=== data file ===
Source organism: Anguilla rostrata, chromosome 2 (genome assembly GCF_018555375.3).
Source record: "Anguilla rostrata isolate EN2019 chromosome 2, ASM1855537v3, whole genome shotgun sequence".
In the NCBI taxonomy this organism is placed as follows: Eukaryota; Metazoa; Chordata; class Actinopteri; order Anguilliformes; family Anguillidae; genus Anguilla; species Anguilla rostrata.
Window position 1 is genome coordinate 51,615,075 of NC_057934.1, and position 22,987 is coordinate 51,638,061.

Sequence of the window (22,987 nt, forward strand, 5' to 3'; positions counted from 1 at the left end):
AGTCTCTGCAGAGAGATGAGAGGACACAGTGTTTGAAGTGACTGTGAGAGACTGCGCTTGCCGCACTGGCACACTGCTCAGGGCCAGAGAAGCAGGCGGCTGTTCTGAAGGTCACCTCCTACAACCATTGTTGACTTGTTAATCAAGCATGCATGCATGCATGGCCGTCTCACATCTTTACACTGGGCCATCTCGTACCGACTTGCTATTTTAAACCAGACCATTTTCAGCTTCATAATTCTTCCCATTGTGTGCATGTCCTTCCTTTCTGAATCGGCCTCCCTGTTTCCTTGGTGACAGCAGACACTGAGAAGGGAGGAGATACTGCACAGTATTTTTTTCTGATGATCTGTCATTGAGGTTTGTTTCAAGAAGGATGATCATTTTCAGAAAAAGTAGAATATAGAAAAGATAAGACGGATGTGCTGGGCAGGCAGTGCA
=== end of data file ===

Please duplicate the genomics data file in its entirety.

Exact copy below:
Source organism: Anguilla rostrata, chromosome 2 (genome assembly GCF_018555375.3).
Source record: "Anguilla rostrata isolate EN2019 chromosome 2, ASM1855537v3, whole genome shotgun sequence".
In the NCBI taxonomy this organism is placed as follows: Eukaryota; Metazoa; Chordata; class Actinopteri; order Anguilliformes; family Anguillidae; genus Anguilla; species Anguilla rostrata.
Window position 1 is genome coordinate 51,615,075 of NC_057934.1, and position 22,987 is coordinate 51,638,061.

Sequence of the window (22,987 nt, forward strand, 5' to 3'; positions counted from 1 at the left end):
AGTCTCTGCAGAGAGATGAGAGGACACAGTGTTTGAAGTGACTGTGAGAGACTGCGCTTGCCGCACTGGCACACTGCTCAGGGCCAGAGAAGCAGGCGGCTGTTCTGAAGGTCACCTCCTACAACCATTGTTGACTTGTTAATCAAGCATGCATGCATGCATGGCCGTCTCACATCTTTACACTGGGCCATCTCGTACCGACTTGCTATTTTAAACCAGACCATTTTCAGCTTCATAATTCTTCCCATTGTGTGCATGTCCTTCCTTTCTGAATCGGCCTCCCTGTTTCCTTGGTGACAGCAGACACTGAGAAGGGAGGAGATACTGCACAGTATTTTTTTCTGATGATCTGTCATTGAGGTTTGTTTCAAGAAGGATGATCATTTTCAGAAAAAGTAGAATATAGAAAAGATAAGACGGATGTGCTGGGCAGGCAGTGCA